Media Mix, Feb. 22, 2015

Yoichi Watanabe

Yoichi Watanabe

Here’s this week’s Media Mix, which is about the state of Japanese journalism in light of the death of Kenji Goto. One aspect of the story that hasn’t been thoroughly discussed is the nature of freelance reporting in high risk areas. When the Foreign Ministry confiscated Yuichi Sugimoto’s passport to prevent him from going to Syria and doing his job, it received more critical coverage overseas than in Japan, which could be interpreted as evidence of the very problem we are talking about, that Japanese news organizations don’t take themselves seriously enough in the first place. As it stands, with the exception of Asahi Shimbun, major Japanese news outlets depend a great deal on freelancers and stringers since they usually don’t have correspondents in foreign countries, much less in war zones. If the journalist happens to live in the country from where he or she is reporting, it’s less of a problem, but most war correspondents don’t, so they have to handle their travel and other expenses themselves. According to a discussion I saw recently on DemocraTV, the normal procedure is for a news organization to give a war correspondent a fixed amount of money and the reporter has to make do with it. The amount will be determined by how long the reporter plans to be in country and how many reports the organization expects, but since he isn’t an employee of the company they don’t have to pay expenses or, more to the point, benefits. Even NHK, which has a relatively large news budget, doesn’t keep that many correspondents overseas, and if they have anybody covering conflict zones, they usually do so remotely. Of course, American and European news outlets also use freelancers and stringers, but they do send their own people into the thick of battle, as evidenced by the Brian Williams faux pas. The point is that while Sugimoto despaired of losing his livelihood when the government took away his passport, it’s a precarious livelihood at best. No one becomes a war correspondent to become rich. Goto’s reputation was that of a man who deeply cared about the people he covered, but there’s also a romantic, hard-boiled image that appeals to certain types of people and which draws them to this kind of work.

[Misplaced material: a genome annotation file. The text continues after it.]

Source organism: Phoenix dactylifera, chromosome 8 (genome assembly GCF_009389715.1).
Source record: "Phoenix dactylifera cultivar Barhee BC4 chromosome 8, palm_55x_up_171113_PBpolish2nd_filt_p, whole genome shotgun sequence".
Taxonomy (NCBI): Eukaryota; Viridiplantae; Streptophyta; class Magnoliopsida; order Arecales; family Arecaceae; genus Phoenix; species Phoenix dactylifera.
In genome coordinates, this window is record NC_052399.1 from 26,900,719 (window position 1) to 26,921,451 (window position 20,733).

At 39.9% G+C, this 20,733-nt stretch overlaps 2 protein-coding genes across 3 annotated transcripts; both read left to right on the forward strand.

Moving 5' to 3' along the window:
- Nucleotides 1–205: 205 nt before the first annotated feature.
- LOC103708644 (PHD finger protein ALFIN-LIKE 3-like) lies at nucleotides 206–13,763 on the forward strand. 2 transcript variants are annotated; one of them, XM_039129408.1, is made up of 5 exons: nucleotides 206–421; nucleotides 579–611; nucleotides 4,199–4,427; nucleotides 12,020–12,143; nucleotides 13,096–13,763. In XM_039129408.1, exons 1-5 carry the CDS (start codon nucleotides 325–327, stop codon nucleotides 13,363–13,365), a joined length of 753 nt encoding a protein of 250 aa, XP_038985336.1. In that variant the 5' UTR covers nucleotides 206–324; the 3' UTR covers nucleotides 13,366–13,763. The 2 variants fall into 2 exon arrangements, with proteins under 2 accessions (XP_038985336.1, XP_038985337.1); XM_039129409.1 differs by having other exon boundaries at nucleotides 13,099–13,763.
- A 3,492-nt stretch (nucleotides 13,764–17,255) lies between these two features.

So it was a little disconcerting when Yoichi Watanabe, at one time the most famous war photojournalist in Japan, mentioned that he agreed that reporters should stay away from conflict zones in the Middle East right now. It should be noted that Watanabe’s fame has more to do with his “image” as a war reporter than with the actual reporting. Several years ago he was one of the most in-demand talento on network variety shows, mainly for his eccentric speech patterns, but he did talk about his experiences in places like Rwanda, Kosovo, Iraq, and Darfur. Despite Watanabe’s higher profile, it didn’t spark greater interest in what war correspondents are doing overseas. Once his moment in the variety show sun passed, he presumably went back to his old routine, which is going to conflict zones and filing reports that few people see or remember. Though it’s perfectly understanable that these reporters will avoid certain areas for fear they will end up as Goto did, making public pronouncements about their fellow freelancers would seem to go against their own interests, but in the end the public doesn’t care very much, and probably won’t until Japan has more of a presence in the area. One thing’s for sure, if Japan does start sending troops overseas for whatever reason, these reporters will have more work than they’ll know what to do with.

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